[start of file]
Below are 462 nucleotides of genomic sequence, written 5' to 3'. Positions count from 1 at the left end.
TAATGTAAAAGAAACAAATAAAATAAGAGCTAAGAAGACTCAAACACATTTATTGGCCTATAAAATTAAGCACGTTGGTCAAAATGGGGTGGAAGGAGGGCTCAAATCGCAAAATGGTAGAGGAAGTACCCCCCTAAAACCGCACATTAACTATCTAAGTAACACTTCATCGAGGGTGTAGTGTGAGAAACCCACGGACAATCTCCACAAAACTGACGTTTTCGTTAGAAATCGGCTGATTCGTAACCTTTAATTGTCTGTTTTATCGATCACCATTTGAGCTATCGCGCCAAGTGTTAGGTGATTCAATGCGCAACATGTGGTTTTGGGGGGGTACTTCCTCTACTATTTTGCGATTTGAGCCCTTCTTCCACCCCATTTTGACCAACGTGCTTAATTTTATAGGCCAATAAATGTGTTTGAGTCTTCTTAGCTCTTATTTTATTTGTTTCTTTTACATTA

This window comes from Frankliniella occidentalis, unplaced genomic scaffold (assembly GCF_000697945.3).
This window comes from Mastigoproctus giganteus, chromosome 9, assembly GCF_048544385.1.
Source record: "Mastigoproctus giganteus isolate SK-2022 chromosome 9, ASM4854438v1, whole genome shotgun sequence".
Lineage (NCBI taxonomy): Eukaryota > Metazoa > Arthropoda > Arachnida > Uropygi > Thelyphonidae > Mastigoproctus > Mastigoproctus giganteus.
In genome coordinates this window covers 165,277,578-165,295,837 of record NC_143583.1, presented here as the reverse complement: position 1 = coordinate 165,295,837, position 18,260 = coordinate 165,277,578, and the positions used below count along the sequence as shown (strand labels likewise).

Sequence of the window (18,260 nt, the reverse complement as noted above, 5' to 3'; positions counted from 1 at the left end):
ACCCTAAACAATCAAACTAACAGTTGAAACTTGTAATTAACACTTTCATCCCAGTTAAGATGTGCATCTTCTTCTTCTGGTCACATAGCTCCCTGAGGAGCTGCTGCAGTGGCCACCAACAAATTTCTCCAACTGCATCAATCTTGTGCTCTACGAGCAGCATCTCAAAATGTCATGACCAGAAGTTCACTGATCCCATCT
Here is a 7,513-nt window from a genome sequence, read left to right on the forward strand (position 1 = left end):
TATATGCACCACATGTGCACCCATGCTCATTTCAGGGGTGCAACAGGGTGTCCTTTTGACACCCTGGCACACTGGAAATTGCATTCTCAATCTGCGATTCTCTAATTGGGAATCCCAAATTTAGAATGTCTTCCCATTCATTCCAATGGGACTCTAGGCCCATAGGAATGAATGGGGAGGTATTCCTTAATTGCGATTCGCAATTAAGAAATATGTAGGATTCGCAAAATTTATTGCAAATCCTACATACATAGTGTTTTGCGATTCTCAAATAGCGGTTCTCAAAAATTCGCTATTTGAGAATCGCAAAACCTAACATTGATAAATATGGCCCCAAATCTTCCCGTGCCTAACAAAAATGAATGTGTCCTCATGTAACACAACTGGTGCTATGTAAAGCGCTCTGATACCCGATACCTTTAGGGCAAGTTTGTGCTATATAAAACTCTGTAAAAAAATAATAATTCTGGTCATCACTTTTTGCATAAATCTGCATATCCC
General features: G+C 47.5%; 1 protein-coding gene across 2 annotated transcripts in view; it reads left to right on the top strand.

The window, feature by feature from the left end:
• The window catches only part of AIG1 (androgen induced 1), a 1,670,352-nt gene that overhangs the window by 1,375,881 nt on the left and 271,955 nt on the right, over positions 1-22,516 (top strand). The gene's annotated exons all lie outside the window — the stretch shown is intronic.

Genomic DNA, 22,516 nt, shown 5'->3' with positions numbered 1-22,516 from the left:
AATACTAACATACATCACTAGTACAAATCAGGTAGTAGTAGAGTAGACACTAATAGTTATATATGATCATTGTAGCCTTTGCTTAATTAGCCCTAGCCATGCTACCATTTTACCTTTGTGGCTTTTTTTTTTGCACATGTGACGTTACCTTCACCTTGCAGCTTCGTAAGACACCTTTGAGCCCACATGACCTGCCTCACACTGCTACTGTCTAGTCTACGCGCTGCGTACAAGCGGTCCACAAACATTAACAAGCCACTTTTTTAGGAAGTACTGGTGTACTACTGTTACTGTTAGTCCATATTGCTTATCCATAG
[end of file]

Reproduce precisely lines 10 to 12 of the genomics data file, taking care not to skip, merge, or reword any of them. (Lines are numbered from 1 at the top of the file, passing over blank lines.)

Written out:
Here is a 7,513-nt window from a genome sequence, read left to right on the forward strand (position 1 = left end):
TATATGCACCACATGTGCACCCATGCTCATTTCAGGGGTGCAACAGGGTGTCCTTTTGACACCCTGGCACACTGGAAATTGCATTCTCAATCTGCGATTCTCTAATTGGGAATCCCAAATTTAGAATGTCTTCCCATTCATTCCAATGGGACTCTAGGCCCATAGGAATGAATGGGGAGGTATTCCTTAATTGCGATTCGCAATTAAGAAATATGTAGGATTCGCAAAATTTATTGCAAATCCTACATACATAGTGTTTTGCGATTCTCAAATAGCGGTTCTCAAAAATTCGCTATTTGAGAATCGCAAAACCTAACATTGATAAATATGGCCCCAAATCTTCCCGTGCCTAACAAAAATGAATGTGTCCTCATGTAACACAACTGGTGCTATGTAAAGCGCTCTGATACCCGATACCTTTAGGGCAAGTTTGTGCTATATAAAACTCTGTAAAAAAATAATAATTCTGGTCATCACTTTTTGCATAAATCTGCATATCCC
General features: G+C 47.5%; 1 protein-coding gene across 2 annotated transcripts in view; it reads left to right on the top strand.